What’s the Best Way to Purify Water When Camping?

If you’re going camping or backpacking, you’re going to need water. How much? Plan on around a gallon a day for drinking, especially if you’re doing a lot of hiking or climbing, plus as much as 1/2 gallon for cooking, and another quart or so for some personal hygiene, like washing your hands and face and brushing your teeth.

If you’re not at a campsite that offers purified water, you’ll have to treat whatever the available water source is yourself. As delightful as a fresh mountain stream or lake might look, it’s never a good idea to drink the water you find in the wild without taking precautions. Rivers, streams and lakes in all likelihood contain microscopic pathogens that could cause severe diarrhea, cramps, vomiting and fever.

These pathogens could include parasites and viruses from human or animal feces, and bacteria like E.coli. They could make you sick during your trip, and hang on long after.

To stay safe, here are some ways to filter or purify your water.


Boiling is probably the tried and true method for purifying water. However, boiling requires a heat source, which means either a camp stove or fire, and it doesn’t necessarily filter out any particles in the water. If you’re hiking along and run out of water, it’s tedious to boil and cool water on the trail. Plus, whatever fuel you use for boiling water you won’t be able to use for cooking food. Given the many alternatives there are for purifying water, boiling shouldn’t be on the top of your list. But if you do need to boil water, pour it through a coffee filter or cheese cloth to strain out mud, stones and other particles before you boil and drink it.


Iodine or chlorine dioxide tablets or solution will kill harmful bacteria, though again, they don’t filter gunk out of the water. The upside is that they’re inexpensive and effective. The downside is that you need to wait 30 minutes for the chemicals to work, and iodine in particular leaves the water with a terrible taste. I trekked 150 miles through the Himalayas and past the Mt. Everest base camp drinking water I purified using only iodine tablets and never got sick once. But I’d probably try chlorine dioxide if I went again. NOTE: Iodine is not effective against Cryptosporidium; chlorine dioxide is. Also, do not use iodine tablets if you’re pregnant or have a thyroid condition.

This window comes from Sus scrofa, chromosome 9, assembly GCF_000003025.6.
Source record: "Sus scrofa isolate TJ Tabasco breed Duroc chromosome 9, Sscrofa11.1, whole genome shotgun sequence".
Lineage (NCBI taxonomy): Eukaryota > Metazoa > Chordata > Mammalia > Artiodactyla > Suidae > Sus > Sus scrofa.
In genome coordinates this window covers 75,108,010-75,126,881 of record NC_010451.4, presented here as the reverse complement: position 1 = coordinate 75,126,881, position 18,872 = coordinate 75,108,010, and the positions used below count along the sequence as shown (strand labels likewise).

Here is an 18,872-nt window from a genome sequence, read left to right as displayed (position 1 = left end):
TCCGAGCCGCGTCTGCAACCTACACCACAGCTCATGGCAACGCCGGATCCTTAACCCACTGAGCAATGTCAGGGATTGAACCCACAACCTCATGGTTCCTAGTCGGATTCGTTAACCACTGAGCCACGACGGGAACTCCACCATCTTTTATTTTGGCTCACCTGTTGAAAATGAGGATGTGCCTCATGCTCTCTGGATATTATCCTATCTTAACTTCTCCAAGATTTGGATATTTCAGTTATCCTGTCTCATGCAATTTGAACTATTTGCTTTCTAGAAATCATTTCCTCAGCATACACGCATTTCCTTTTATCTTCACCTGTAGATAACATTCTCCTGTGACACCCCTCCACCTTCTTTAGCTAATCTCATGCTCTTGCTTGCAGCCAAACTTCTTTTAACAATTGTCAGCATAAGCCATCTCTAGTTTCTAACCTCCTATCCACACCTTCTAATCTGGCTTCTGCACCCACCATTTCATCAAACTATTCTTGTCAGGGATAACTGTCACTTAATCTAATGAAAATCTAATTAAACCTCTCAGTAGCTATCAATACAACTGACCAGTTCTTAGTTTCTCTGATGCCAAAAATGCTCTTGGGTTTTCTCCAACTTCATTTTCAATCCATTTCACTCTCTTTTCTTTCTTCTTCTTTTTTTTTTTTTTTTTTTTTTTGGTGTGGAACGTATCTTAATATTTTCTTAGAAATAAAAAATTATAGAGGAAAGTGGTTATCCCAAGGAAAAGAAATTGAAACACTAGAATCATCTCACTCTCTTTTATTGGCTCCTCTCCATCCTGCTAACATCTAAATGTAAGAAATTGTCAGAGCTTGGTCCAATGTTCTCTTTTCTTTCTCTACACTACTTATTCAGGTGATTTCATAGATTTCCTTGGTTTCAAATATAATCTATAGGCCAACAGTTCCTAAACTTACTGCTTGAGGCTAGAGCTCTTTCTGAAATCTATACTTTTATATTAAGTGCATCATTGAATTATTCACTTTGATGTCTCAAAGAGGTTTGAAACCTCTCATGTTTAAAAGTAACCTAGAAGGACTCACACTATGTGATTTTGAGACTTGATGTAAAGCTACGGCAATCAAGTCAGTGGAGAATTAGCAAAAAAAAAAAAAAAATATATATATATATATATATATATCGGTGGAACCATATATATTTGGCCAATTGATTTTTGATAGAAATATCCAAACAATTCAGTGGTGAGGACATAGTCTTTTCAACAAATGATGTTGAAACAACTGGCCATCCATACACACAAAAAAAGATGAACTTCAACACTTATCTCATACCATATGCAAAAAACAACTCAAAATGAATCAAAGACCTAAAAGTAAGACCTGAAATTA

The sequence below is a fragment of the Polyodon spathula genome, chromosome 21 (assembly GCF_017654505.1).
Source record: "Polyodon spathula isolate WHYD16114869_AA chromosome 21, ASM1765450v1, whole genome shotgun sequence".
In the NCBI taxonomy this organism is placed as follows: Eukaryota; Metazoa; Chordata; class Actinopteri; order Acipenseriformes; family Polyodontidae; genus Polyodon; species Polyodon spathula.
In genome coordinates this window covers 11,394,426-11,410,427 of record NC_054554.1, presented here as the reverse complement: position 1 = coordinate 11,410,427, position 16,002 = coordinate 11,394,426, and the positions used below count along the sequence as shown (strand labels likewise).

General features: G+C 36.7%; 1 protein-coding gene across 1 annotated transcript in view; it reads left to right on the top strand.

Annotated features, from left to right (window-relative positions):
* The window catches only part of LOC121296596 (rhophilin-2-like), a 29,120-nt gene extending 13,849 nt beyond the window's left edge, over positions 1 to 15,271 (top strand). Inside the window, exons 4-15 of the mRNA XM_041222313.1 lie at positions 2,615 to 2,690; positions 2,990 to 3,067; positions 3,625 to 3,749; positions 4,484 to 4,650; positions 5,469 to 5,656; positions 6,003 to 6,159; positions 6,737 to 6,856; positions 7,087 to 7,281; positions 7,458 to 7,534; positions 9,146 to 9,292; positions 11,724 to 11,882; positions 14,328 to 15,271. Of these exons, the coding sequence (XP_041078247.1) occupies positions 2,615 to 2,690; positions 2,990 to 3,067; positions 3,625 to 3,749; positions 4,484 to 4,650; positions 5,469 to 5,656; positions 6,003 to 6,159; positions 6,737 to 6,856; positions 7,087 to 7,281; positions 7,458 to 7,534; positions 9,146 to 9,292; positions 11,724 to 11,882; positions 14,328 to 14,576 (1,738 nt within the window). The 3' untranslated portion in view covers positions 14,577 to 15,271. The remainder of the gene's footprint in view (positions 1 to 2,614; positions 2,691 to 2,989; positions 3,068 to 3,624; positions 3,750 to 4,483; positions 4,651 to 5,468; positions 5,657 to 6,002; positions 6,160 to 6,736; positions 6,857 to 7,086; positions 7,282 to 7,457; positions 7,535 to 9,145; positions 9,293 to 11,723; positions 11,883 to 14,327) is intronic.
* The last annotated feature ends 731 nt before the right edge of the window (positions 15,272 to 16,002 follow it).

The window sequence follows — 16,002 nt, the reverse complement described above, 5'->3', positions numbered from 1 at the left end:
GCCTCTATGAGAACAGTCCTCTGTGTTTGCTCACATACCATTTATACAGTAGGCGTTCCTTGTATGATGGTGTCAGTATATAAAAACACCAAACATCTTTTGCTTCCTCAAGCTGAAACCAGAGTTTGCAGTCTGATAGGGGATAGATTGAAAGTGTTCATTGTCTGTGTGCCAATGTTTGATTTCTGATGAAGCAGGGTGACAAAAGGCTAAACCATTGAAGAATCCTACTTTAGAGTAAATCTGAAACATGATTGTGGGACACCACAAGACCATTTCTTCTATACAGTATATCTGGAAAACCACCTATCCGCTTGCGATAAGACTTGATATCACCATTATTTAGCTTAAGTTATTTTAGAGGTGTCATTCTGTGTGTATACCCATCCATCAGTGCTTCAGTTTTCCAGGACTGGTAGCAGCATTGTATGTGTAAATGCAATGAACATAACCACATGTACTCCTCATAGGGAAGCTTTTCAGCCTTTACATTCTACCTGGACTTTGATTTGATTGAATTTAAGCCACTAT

Filters strain water through an internal element that captures protozoa and bacteria as well as fine particles. They’re not effective at isolating viruses, but that’s less a problem in North America than in developing countries. A filter may operate either by pumping, squeezing the bottle or sipping water through a filter component in a bottle, or via gravity. The GravityWorks filter won high marks from Outdoor Gear lab because it is fast, light, can filter a lot of water at one time and requires very little maintenance. The much smaller Sawyer Mini is another excellent option, but is less efficient. LifeStraw offers an actual straw filter that the company says you can use to suck water directly out of its source. The company also sells the LifeStraw mission, a water bag you fill and then connect to the straw purifier to remove all contaminants.


Purifiers function very much like filters, though some purifiers add a chemical component to their system. The water purifier that seems to get the best reviews across the board is the MSR Guardian Purifier. Though it’s also the most expensive purifier, the MSR rates particularly highly because it doesn’t clog up the way some other filters and purifiers do. Reports Backpacker.com, if you need to clean “bottle after bottle of the world’s gunkiest water, this is your filter.”

UV Purifiers

These purifiers expose water to ultraviolet light and can tackle protozoa, bacteria and viruses. They can work as quickly as 90 seconds to purify 32 fl. oz. of water. One big downside is that they’re not as effective in dirty or murky water, so you’ll have to filter the water before you treat it with UV.

REI offers and excellent overview of various water filter options here.

Gear Finder by Backpacker reviews specific products here.


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Alan W
Alan W.3 months ago

You left out some other great water filters and purifiers for camping. One would be the Katadyn. They have a long track record and are world known. The other would be the Berkey. Those 2 companies are my favorite.


Rob Chloe Sam N
Rob Chloe Sam N1 years ago

Good article with good information, Thanks for sharing this.

John B
John B1 years ago

Thanks for sharing the info.

Leong S
Leong S2 years ago


Simon L
Simon L2 years ago

Thank you

Tin Ling L
Tin Ling L2 years ago

Thank you.

Alex A
Alex A2 years ago

Your way to enlighten everything on this blog is actually pleasant, everyone manage to efficiently be familiar with it, Thanks a great deal.


Jim Ven
Jim Ven2 years ago

thanks for sharing.

Sarah Hill
Sarah Hill2 years ago

People have been drinking from streams, etc for thousands of years.

Jim Ven
Jim Ven2 years ago

thanks for sharing